Taking their name from a Steely Dan song, Deacon Blue were one of the best unknown bands in Scotland. Formed in 1985, the group performed its first concert as the opening act for the Waterboys' premier show in England. With the vocals of singer/songwriter Ricky Ross backed by jazz and soul-inspired melodies, Deacon Blue recorded several British hits in the late '80s. Their success, however, failed to carry over to American audiences. Frustrated by the inability to secure international popularity, the group disbanded in the summer of 1994.
Listening to the easy roots rock shuffle of Blue Moon Swamp, it's hard to believe that it took John Fogerty a full decade to write and record the album. It's not just because the album isn't a great stylistic departure from his past work, it's because Blue Moon Swamp sounds so natural and unforced. Nothing on the album sounds fussy, nor does it sound like a meticulous reconstruction of the past. Instead, Fogerty's songs and performances are richly evocative of tradition, but they're vibrant and living for the present, which makes the rockabilly, blues, country, and swampy rock & roll sound fresh. It's not as raw or as hooky as Creedence Clearwater Revival, nor as pop-oriented as Centerfield, but it's a warm, laid-back, and mature record of roots rock at its very best.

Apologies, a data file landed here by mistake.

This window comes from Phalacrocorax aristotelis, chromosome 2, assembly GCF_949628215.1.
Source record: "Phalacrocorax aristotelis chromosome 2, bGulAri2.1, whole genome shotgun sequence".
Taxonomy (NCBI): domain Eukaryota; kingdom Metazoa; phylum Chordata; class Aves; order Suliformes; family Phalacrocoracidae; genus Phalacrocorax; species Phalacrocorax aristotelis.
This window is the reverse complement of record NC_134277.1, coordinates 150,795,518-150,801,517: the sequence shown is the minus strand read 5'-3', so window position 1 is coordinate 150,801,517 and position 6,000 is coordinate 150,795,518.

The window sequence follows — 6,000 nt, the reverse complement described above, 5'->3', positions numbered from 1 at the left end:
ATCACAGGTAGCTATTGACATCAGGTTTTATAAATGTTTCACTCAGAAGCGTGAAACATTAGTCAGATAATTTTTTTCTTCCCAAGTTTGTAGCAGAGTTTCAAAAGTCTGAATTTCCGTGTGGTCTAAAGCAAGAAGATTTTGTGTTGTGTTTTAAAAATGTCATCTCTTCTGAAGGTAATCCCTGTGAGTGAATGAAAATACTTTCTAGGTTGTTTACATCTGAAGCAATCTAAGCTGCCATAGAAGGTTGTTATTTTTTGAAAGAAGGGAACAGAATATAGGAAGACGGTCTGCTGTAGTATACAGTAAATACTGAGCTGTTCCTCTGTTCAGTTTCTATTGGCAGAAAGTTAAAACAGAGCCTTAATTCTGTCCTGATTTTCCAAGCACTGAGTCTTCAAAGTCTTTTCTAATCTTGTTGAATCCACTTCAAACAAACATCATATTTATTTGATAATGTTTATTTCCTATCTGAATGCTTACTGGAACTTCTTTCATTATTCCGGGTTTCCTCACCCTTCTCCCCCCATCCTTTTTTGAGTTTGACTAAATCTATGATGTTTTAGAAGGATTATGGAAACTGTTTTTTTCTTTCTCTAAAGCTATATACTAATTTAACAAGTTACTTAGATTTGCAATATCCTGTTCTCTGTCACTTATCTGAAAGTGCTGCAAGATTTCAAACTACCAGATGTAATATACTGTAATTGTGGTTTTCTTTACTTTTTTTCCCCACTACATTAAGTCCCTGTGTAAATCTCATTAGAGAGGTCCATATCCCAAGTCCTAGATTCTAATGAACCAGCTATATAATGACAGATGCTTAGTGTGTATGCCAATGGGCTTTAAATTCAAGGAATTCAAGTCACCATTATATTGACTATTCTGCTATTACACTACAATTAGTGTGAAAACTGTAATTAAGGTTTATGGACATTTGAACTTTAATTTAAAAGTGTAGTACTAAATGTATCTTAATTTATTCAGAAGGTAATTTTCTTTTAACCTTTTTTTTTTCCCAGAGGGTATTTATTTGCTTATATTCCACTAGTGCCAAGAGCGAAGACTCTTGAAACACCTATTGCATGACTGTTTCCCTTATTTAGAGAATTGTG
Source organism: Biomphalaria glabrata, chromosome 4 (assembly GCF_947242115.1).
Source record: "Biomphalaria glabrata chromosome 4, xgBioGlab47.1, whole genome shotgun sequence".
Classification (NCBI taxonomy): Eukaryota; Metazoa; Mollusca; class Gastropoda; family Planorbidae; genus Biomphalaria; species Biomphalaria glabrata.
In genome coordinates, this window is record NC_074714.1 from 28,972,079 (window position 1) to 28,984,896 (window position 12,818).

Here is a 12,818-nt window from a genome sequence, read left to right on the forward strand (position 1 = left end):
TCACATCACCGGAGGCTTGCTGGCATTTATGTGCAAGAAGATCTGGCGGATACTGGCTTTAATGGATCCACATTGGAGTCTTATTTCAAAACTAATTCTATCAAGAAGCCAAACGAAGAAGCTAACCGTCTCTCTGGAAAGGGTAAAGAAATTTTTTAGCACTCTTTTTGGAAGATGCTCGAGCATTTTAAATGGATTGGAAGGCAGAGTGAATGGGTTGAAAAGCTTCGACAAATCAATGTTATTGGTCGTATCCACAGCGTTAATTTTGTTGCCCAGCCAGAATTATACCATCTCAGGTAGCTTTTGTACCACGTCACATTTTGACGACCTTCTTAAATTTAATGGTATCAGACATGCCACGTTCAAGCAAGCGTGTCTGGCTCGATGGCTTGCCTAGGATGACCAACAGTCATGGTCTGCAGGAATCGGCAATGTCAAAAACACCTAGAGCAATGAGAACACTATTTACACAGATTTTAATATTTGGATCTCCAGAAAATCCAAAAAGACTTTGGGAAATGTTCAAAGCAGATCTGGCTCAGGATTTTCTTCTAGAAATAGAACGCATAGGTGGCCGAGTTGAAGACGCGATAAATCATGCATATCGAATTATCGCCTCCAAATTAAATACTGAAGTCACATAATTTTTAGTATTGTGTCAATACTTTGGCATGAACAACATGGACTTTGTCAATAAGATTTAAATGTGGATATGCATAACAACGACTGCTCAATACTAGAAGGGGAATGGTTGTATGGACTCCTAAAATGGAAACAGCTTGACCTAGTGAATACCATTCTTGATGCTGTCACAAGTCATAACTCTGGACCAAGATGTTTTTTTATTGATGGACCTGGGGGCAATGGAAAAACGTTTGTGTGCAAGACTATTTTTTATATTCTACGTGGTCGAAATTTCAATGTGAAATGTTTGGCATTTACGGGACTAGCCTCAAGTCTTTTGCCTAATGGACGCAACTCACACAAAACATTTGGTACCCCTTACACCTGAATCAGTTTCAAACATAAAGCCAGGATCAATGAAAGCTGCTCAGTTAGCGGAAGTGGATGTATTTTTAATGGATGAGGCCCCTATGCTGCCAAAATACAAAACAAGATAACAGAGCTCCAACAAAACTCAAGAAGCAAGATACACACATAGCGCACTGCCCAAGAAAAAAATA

Bad Boys Blue is a multinational dance-pop group formed in Cologne, Germany, in 1984 and originally featuring British lead singer John McInerney, American Andrew Thomas, and Jamaican-born Trevor Taylor. After Taylor left the group in 1988, he was replaced by Trevor Travis; upon scoring a number 89 chart hit in 1993 with "Save Your Love," Travis exited as well, and Bad Boys Blue continued as a duo until adding Mo Russel in 1995. His 1999 departure made way for Jo Jo Max.